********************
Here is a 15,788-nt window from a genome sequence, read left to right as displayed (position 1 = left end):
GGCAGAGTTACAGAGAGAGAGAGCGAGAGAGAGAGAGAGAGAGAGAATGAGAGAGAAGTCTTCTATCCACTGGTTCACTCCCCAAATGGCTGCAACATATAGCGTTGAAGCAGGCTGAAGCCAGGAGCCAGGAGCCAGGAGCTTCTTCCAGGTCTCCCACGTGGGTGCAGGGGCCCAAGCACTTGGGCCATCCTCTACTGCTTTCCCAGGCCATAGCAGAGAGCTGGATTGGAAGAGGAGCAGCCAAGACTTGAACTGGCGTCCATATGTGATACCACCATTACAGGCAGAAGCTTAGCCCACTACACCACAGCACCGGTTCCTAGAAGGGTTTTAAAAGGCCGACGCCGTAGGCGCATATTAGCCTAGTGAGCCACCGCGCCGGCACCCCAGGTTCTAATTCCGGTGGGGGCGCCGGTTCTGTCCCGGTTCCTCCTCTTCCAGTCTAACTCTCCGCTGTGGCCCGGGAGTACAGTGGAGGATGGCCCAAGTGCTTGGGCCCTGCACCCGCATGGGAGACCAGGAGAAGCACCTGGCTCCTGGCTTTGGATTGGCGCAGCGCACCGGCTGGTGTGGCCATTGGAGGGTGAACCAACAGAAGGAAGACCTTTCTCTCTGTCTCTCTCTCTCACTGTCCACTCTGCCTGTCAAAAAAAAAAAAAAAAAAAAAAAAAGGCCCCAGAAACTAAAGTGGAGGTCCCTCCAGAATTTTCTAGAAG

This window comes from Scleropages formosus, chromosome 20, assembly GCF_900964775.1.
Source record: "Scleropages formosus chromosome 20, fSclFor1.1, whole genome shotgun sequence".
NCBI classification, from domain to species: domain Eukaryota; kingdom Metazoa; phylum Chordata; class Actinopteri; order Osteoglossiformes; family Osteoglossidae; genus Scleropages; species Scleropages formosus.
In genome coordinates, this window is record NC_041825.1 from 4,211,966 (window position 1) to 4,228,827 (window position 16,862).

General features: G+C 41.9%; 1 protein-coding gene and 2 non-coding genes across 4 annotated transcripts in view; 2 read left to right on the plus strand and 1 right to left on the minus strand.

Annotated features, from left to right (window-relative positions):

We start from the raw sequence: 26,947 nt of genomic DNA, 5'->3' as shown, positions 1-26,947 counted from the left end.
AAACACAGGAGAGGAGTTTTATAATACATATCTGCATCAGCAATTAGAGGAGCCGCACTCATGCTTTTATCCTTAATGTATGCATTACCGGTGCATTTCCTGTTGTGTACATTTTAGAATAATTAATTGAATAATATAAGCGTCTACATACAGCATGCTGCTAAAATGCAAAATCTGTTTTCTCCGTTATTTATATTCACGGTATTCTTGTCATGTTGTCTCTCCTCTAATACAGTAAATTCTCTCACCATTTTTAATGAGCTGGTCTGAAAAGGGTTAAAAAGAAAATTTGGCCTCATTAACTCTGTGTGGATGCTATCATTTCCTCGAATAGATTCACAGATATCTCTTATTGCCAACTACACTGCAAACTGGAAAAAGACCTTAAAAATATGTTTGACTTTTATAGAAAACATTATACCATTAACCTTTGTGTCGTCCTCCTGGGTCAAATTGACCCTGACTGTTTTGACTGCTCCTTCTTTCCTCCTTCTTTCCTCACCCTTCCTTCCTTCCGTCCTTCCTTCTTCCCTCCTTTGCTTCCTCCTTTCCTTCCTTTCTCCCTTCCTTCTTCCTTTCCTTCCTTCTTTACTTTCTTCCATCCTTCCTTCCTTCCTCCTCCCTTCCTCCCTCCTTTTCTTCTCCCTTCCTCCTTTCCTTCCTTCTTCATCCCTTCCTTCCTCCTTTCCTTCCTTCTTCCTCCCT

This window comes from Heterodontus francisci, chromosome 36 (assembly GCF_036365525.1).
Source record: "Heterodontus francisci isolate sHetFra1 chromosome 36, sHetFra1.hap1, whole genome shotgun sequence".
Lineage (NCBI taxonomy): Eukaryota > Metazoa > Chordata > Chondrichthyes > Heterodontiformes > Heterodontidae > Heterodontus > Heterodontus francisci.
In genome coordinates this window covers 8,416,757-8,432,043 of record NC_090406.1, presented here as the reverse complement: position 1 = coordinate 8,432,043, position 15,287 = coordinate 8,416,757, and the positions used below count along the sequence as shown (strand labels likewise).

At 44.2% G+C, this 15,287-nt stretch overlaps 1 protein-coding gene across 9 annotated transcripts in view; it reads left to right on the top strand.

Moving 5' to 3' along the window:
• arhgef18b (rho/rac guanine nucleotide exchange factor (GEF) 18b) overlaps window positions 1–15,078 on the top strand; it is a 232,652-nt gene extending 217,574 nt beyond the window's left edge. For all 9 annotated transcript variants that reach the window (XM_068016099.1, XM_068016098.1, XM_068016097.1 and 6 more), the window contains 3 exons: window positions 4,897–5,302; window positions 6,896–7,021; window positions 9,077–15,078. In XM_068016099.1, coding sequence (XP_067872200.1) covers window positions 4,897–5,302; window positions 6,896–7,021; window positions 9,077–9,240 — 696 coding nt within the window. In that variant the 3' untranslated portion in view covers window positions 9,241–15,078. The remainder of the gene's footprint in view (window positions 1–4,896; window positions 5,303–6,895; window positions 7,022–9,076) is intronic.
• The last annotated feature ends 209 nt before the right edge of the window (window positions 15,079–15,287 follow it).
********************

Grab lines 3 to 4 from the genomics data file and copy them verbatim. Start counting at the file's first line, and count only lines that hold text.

This window comes from Scleropages formosus, chromosome 20, assembly GCF_900964775.1.
Source record: "Scleropages formosus chromosome 20, fSclFor1.1, whole genome shotgun sequence".